Civil Society Organisations (CSOs) are non-market, non-government entities formed by people with a common interest. It is defined by the OECD as “the multitude of associations around which society voluntarily organizes itself and which represent a wide range of interests and ties. These can include community-based organisations, indigenous peoples’ organisations and non-government organisations.” (OECD, 2006, DAC Guidelines and Reference Series Applying Strategic Environmental Assessment: Good Practice Guidance for Development Co-operation, OECD Paris.)

Code of conduct is a policy statement of principles and standards that all company personnel, board members and third parties must follow. It can be applied to or adapted to cover third parties.

Conflict of interest is a situation where an individual or the entity for which they work, whether a government, business, media outlet or civil society organisation, is confronted with choosing between the duties and demands of their position and their own private interests.

Corruption is the abuse of entrusted power for private gain. International conventions, such as the United Nationals Convention Against Corruption have avoided defining corruption, choosing instead to address specific forms of corruption.

Cronyism is the favouring of friends. Related to this are clientelism and patronage.

Cross-selling is the practice of selling an additional product or service to an existing customer. It is important to ensure that the additional product or service being sold enhances the value to the customer and this is transparent to them. 

Due diligence is an investigation or audit of a potential business, investment or individual prior to entering into a business agreement or transaction or recruitment or appointment of individuals. Due diligence is an essential part of the anti-corruption programme.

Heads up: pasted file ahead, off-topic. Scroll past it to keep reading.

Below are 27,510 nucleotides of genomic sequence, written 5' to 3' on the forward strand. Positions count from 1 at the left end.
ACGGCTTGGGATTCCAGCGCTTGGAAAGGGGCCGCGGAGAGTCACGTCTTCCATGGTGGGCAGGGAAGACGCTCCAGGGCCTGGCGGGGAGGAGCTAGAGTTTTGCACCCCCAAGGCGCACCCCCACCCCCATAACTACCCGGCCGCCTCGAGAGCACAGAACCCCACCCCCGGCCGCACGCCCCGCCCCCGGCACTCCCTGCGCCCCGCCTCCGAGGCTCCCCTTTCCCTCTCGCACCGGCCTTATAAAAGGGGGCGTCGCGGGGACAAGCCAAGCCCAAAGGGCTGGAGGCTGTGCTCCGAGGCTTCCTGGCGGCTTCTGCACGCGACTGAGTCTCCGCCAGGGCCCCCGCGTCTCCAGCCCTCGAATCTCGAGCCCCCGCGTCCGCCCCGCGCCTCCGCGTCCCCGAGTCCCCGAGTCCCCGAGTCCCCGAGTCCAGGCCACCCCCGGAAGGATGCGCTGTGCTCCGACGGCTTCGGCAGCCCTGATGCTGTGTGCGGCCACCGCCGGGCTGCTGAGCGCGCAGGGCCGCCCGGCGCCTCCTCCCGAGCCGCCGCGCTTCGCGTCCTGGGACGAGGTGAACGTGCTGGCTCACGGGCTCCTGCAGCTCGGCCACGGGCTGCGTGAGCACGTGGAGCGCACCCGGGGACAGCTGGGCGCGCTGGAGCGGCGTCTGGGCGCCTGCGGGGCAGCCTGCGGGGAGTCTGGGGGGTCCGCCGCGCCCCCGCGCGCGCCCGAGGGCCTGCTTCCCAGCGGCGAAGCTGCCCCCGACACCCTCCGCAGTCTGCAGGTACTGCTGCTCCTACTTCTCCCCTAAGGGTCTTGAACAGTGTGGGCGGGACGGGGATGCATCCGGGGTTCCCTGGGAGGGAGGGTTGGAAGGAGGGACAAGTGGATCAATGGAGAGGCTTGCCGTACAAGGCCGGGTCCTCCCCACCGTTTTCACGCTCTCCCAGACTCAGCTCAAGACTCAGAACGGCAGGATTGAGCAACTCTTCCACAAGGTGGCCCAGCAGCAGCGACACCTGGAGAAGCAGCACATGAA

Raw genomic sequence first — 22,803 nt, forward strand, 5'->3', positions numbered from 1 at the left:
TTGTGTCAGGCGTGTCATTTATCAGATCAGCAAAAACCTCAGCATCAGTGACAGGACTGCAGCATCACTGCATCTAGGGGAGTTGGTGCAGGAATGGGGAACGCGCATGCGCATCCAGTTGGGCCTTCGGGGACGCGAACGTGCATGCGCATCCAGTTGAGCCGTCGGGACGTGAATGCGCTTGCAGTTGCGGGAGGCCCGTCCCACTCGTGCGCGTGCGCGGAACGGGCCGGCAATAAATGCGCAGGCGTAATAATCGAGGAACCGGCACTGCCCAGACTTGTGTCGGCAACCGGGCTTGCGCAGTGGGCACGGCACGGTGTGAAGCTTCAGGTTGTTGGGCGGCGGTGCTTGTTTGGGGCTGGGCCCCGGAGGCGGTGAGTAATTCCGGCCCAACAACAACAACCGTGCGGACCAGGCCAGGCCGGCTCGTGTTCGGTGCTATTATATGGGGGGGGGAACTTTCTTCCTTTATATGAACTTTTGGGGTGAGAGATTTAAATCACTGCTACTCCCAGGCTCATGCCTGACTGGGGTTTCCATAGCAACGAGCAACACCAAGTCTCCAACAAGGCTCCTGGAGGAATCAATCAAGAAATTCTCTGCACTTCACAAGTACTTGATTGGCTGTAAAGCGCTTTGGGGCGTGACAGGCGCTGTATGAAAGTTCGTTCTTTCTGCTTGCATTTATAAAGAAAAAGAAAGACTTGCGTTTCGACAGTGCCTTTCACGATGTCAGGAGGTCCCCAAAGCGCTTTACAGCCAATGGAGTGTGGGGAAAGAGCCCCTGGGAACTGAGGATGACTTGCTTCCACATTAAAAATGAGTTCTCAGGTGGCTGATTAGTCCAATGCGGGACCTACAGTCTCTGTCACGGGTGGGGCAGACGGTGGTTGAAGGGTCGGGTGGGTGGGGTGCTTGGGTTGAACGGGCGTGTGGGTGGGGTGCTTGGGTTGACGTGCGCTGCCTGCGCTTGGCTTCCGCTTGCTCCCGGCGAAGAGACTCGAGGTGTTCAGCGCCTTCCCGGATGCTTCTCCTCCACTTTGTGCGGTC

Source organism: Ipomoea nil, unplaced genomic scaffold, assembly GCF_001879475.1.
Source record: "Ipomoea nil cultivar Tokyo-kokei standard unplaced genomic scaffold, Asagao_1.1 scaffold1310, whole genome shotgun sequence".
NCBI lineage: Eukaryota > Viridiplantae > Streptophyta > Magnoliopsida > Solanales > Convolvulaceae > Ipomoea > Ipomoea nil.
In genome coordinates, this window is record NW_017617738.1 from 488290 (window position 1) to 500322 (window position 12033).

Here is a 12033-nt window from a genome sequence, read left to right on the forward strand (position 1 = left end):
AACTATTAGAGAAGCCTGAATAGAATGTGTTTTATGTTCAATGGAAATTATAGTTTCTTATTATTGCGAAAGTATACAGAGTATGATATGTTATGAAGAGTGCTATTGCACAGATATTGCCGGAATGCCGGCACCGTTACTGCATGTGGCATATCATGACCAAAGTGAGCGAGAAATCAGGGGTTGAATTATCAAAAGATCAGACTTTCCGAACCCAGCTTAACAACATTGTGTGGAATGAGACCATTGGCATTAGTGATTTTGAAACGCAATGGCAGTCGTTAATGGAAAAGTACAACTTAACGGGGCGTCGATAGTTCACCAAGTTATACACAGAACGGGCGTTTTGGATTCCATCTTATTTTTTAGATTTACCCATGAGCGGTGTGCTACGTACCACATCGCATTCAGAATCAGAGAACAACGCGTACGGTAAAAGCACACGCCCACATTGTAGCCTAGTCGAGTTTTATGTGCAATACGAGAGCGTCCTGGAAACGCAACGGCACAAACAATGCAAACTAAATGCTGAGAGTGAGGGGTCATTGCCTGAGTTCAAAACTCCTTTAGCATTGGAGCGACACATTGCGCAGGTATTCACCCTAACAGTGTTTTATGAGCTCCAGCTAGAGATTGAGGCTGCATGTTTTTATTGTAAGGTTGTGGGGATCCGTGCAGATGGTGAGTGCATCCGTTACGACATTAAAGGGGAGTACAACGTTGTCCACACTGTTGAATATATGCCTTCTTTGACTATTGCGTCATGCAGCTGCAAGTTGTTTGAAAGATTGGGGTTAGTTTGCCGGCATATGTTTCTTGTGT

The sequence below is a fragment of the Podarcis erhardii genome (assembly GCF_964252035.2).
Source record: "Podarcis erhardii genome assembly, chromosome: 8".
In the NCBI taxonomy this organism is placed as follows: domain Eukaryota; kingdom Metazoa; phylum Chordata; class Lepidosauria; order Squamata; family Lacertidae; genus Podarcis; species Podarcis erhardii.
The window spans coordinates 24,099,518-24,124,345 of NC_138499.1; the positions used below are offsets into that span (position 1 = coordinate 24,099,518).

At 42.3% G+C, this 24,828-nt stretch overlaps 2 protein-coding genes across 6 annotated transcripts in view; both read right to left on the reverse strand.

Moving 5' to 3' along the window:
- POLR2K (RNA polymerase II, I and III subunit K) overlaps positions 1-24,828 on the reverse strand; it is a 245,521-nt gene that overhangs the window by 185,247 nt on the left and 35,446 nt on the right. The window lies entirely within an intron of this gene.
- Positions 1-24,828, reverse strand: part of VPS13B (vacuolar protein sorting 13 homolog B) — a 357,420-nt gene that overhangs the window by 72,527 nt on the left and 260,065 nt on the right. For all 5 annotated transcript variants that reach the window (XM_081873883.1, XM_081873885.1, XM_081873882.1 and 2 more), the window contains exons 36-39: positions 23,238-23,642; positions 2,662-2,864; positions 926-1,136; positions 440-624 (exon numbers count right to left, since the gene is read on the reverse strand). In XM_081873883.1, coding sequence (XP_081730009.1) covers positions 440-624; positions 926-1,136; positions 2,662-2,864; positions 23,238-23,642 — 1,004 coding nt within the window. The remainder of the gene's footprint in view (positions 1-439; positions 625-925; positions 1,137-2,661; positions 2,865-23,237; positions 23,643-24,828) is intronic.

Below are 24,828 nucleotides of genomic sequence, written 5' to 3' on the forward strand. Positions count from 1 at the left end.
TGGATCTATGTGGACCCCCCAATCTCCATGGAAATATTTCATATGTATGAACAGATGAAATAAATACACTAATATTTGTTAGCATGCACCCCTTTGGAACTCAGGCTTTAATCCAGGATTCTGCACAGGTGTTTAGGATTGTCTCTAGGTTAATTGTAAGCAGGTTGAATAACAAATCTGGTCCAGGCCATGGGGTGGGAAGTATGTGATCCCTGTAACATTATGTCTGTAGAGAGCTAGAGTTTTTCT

Distributed Denial-of-Services Attacks are internet events in which multiple compromised computers or systems are made to attack a single targeted system. By flooding it with incoming messages in order to overload it, the compromised computers cause the target system to shut down. The shutdown results in legitimate users receiving “denial of service” messages when trying to access the targeted site or system.

Extortion is a criminal offence of obtaining money, property, or services from a person or an entity by coercion.

Facilitation Payment is a financial payment that s made with the intention of expediting an administrative process. It is made to smooth the progress of a service to which the payer is legally entitled, even without making such a payment. In some countries, these payments are considered normal, whereas in other countries, facilitating payments are prohibited by law and considered bribes. 

Financial Action Task Force (FATF)is an intergovernmental organisation founded in 1989 on the initiative of the G7 to develop policies to combat money laundering. In 2001 the purpose expanded to act on terrorism financing.